It should come as no surprise that I find Harley’s cool. I enjoy things that have a mean factor, I believe in mo’ noise mo’ better, and of course I loved Sons of Anarchy. While this sentence is full of cliche’s, it is so true that I am almost ashamed of myself.
This month marked the one-year anniversary of my getting my motorcycle endorsement and I blame this desire for an American V-Twin on the very event. I took my MSF course at Barb’s Harley Davidson in Mt. Ephraim, NJ. I decided to pay the extra money and take the course here for one main reason; you learn on a Harley Street 500. Now before the Harley loyal raise their pitchforks and scream about it not being a “real Harley”, I actually agree with you. The styling is okay but the sound and attitude are decidedly more metric than ‘Murcia, but that’s for another article.
The Street 500 I named Betsy, in my eye, was a perfect bike to learn on. It was low, light, and not that powerful…at all. Also, I knew that I was looking to buy cruiser style motorcycle for my first bike so learning on one just made too much sense. This is compared to the barrage of 250/300cc bangers most others places use. Anyway, I’m getting a little off topic again, there will be a dedicated post about my learning experience don’t you worry!
As I went to my lessons, I would walk around the showroom, uncontrollably drooling over the two-wheeled candy in front of me. Granted this is H-D’s goal by offering the course at their dealerships, but damnit it was working. The funny thing is, I know that Harley’s are not perfect and are simply overpriced. I see those pitchforks raising again, let me speak! If you use common sense, most H-D models just don’t make sense. Most of the juicy models, at least the ones I want, cost at least $20,000 once you tack on basic accessories. On the metric side, I can easily buy a similar sized bike for $11,000-$15,000 new. Don’t believe me? I sense an example coming.
Both are retro style cruisers with the Harley taking the edge on retro, the engines are close in size (Suzuki 1,462 cc, HD 1,687cc) and both will take you on a decent sized road trip with lovely comfort. While the H-D’s extra torque will punch you off the line, Suzuki’s fuel-injection adds an extra level of refinement and the C90T also sports liquid cooling. Now for price. The C90T starts at $12,899 and right now you could grab one for a few dollars less due to the new model year coming. The H-D starts at $18,549 for the basic black color, the two-tone style paint in the picture above will start at $19,299. You don’t have to be a seasoned accountant to show you what you can do with an extra $6,000 to $7,000.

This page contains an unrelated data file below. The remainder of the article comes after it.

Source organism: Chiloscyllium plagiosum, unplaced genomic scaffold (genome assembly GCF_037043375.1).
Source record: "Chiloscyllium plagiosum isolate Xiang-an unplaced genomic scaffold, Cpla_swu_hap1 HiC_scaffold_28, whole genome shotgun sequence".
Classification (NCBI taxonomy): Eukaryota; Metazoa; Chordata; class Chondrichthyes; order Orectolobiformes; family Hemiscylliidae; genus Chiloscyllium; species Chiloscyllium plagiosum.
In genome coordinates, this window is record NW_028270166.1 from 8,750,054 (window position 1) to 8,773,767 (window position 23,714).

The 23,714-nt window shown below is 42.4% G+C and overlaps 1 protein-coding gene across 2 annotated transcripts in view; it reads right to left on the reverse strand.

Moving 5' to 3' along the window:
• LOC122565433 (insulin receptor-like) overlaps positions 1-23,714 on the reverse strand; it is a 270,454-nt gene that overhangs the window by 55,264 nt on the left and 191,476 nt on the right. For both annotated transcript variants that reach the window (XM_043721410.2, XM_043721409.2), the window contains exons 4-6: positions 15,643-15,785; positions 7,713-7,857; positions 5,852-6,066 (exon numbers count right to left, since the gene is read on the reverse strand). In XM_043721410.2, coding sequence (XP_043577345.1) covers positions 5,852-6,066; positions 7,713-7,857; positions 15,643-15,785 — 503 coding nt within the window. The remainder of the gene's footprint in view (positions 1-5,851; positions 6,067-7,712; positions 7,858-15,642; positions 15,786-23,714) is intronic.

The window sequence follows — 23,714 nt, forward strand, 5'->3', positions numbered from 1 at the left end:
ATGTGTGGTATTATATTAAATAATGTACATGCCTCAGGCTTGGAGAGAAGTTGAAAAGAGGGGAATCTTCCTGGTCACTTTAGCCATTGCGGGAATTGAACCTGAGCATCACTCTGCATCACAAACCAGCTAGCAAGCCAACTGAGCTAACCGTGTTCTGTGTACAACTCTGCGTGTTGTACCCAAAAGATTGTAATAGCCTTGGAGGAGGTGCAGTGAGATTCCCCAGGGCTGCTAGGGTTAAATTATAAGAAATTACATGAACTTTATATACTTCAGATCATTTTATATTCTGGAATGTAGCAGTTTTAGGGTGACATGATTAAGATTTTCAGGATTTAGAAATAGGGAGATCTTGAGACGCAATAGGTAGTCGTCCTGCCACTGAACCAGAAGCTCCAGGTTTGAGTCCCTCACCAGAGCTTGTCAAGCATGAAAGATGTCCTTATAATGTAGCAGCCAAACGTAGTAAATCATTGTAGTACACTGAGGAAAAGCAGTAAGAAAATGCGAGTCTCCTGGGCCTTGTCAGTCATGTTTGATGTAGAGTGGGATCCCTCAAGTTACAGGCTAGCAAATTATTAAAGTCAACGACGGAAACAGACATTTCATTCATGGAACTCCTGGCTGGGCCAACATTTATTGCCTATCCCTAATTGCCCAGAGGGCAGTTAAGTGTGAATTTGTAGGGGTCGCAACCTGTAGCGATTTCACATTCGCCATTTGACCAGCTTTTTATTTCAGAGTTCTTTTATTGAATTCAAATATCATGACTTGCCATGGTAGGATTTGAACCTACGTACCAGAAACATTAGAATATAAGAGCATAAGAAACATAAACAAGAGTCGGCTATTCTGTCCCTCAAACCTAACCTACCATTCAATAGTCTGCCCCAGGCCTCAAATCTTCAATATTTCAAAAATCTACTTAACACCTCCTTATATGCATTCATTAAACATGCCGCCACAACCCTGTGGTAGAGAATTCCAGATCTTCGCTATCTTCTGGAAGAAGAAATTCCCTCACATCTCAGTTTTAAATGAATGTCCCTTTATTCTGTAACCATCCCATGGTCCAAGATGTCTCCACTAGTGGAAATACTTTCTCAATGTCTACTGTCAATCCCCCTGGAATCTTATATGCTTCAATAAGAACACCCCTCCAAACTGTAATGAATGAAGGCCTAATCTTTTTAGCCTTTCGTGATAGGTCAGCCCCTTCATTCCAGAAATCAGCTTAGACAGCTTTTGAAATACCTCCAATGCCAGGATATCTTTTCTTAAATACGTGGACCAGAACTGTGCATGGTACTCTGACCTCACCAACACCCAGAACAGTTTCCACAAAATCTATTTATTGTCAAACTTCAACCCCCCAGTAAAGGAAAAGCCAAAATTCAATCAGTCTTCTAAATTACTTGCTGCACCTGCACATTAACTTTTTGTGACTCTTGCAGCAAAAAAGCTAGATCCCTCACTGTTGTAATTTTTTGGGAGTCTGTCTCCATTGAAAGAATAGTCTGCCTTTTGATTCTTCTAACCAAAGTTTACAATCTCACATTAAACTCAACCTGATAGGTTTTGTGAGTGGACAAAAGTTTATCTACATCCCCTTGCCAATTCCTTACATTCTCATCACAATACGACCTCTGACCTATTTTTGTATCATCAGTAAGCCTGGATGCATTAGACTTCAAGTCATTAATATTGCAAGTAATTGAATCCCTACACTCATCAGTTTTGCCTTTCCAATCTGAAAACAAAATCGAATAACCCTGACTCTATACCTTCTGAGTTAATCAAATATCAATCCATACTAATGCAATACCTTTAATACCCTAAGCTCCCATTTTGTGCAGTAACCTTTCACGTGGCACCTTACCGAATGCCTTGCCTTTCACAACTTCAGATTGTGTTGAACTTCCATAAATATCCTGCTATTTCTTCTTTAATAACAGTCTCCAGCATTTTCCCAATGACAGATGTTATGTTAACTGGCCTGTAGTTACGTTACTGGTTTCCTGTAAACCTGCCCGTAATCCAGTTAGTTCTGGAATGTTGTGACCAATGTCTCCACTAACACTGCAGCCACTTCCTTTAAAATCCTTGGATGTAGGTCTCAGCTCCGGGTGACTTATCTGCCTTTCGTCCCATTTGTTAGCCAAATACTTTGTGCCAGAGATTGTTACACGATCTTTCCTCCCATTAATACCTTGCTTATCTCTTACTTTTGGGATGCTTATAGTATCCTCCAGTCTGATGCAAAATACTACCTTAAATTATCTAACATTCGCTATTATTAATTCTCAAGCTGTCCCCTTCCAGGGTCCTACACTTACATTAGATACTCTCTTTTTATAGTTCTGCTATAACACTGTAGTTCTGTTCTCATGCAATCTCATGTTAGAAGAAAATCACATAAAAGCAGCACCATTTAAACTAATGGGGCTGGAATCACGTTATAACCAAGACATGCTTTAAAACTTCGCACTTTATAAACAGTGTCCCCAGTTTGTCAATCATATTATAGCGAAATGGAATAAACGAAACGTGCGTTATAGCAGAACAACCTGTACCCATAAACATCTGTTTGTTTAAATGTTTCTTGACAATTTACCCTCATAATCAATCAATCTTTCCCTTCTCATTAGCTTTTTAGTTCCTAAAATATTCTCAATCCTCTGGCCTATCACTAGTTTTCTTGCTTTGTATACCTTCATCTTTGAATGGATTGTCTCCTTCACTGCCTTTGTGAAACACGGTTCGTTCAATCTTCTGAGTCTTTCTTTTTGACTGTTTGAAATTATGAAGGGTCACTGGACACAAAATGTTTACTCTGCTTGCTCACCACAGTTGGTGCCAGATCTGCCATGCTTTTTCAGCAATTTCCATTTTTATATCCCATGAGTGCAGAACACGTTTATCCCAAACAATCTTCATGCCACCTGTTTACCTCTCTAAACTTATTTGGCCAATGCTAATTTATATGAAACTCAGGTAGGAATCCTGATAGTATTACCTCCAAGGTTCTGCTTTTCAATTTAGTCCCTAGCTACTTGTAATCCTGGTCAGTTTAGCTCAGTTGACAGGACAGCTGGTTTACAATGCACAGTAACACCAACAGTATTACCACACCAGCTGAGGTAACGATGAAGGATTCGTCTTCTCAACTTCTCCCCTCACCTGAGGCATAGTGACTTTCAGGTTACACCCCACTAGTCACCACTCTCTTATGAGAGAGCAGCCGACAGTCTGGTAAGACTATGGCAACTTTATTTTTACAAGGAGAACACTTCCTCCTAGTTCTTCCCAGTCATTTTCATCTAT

So, our logic tell us that you can buy the Suzuki or Yamaha or name another non-H-D motorcycle and be better off. Do it, your wallet will thank you, and your smile shall still be as wide, right? Wrong. So foolishly wrong.
If you read my Ducati article, you know that emotions play a massive role in buying these machines. While there are many rider who really love their metric/ European cruisers, H-D’s have an emotional pull that almost no other motorcycle manufacturer has. If we look past the entry level Street 500 and Street 750 models, just about every Harley looks amazing. I know style is subjective but the only two models that don’t fully tickle my tinkle are the 2018 Fat Bob, and Road Glide’s. Now the Fat Bob is primarily due to the stock exhaust and the headlight, they aren’t deal-killers but I’m not too sure about them. The Road Glide however has an ugly fairing in my humble opinion, it just looks fat. Aside from these two though, the rest of the models look great.
Then there is the noise. You cannot even begin to talk about Harley’s without discussing that wonderful V-Twin rumble. For the most part, if you think about riding across the country on a motorcycle, the noise in your head is pure Harley. Lastly, the marketplace for H-D’s cannot be rivaled. The amount to which you can customize an H-D is unreal, I honestly had no clue until I started looking for part for my Suzuki M50. If I have six different major exhaust systems to choose from for my bike, any given Harley seems to have 30. What this means is every owner can feel as though the bike they bought is truly unique, although the sheer numbers of Harley’s out there tell a different story.
When I think about these factors, things like the overall cost, poor day-to-day reliability (until recently it seems), and lack of innovative technology fly right out the window. I just want one, badly. In one of my various “I won the lottery” dreams, I have a Street Glide, Fat Boy, and Heritage Classic in my garage, along with a fleet of various British and Italian motorcycles. So maybe I shouldn’t feel foolish for wanting one, but rather embrace the fact that one day I will have a Harley or four. Hello, my name is Michael, and I will have a Harley.
Motorcycle blogger in South Jersey. Looking to get fat off good food. Are their any other people in the 20's riding cruisers anymore?